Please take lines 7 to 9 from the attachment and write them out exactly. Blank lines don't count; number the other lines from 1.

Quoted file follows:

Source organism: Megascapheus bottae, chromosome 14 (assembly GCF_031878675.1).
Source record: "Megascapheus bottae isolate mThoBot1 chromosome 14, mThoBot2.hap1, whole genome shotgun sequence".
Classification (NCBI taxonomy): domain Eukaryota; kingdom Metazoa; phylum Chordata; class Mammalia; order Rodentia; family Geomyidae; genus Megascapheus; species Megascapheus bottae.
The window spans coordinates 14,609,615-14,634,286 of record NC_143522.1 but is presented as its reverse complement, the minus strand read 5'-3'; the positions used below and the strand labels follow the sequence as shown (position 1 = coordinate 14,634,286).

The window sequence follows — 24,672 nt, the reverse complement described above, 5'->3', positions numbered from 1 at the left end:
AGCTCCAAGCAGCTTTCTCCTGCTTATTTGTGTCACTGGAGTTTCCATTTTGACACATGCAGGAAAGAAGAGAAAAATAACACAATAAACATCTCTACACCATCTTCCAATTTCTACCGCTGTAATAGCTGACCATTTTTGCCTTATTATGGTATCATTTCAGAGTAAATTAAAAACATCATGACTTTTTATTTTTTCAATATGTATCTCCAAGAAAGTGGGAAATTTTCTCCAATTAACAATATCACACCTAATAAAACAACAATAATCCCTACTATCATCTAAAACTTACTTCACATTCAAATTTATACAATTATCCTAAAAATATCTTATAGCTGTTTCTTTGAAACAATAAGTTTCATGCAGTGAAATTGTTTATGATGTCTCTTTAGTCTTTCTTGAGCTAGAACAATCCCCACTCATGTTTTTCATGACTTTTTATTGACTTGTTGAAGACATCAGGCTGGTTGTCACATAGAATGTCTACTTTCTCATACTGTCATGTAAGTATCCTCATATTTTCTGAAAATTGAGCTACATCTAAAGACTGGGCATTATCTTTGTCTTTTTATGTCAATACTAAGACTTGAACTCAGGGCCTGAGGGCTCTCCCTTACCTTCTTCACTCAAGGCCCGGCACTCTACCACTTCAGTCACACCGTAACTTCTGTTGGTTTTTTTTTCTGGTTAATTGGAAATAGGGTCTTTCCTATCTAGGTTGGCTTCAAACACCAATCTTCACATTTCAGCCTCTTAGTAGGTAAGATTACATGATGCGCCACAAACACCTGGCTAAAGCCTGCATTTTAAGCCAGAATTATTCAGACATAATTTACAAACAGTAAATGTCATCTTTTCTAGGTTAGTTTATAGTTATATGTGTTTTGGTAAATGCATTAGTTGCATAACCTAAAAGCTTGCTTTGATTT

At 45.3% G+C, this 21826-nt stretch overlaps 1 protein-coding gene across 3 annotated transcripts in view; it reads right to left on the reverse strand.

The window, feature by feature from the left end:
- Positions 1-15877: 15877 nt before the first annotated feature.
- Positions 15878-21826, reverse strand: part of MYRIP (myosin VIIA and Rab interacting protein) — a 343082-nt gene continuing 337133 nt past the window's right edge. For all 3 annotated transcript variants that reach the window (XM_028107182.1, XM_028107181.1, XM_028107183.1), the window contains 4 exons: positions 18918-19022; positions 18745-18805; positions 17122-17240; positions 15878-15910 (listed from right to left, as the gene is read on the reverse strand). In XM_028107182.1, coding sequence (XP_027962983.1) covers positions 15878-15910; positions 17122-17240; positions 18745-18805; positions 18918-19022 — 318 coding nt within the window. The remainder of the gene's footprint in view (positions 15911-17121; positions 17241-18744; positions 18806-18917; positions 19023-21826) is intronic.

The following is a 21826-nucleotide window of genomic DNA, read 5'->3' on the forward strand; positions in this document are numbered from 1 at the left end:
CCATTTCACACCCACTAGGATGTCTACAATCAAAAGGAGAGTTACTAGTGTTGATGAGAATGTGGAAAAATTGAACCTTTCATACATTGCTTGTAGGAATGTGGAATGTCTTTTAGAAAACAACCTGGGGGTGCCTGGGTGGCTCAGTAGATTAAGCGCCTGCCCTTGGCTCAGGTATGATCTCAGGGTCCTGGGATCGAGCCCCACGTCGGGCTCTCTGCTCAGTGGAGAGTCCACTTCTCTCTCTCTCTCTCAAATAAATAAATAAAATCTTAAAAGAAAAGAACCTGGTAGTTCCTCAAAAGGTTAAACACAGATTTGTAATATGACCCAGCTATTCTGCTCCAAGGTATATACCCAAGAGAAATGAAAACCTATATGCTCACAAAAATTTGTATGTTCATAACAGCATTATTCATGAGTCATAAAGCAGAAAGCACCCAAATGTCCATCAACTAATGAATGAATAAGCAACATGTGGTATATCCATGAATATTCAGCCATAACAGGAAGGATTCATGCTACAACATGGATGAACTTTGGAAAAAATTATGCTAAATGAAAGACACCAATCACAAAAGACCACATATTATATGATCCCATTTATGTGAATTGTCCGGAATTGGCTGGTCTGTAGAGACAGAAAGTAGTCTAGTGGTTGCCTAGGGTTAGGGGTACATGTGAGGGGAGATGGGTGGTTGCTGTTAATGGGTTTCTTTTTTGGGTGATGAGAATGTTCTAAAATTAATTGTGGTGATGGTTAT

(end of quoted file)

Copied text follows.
At 45.3% G+C, this 21826-nt stretch overlaps 1 protein-coding gene across 3 annotated transcripts in view; it reads right to left on the reverse strand.

The window, feature by feature from the left end:
- Positions 1-15877: 15877 nt before the first annotated feature.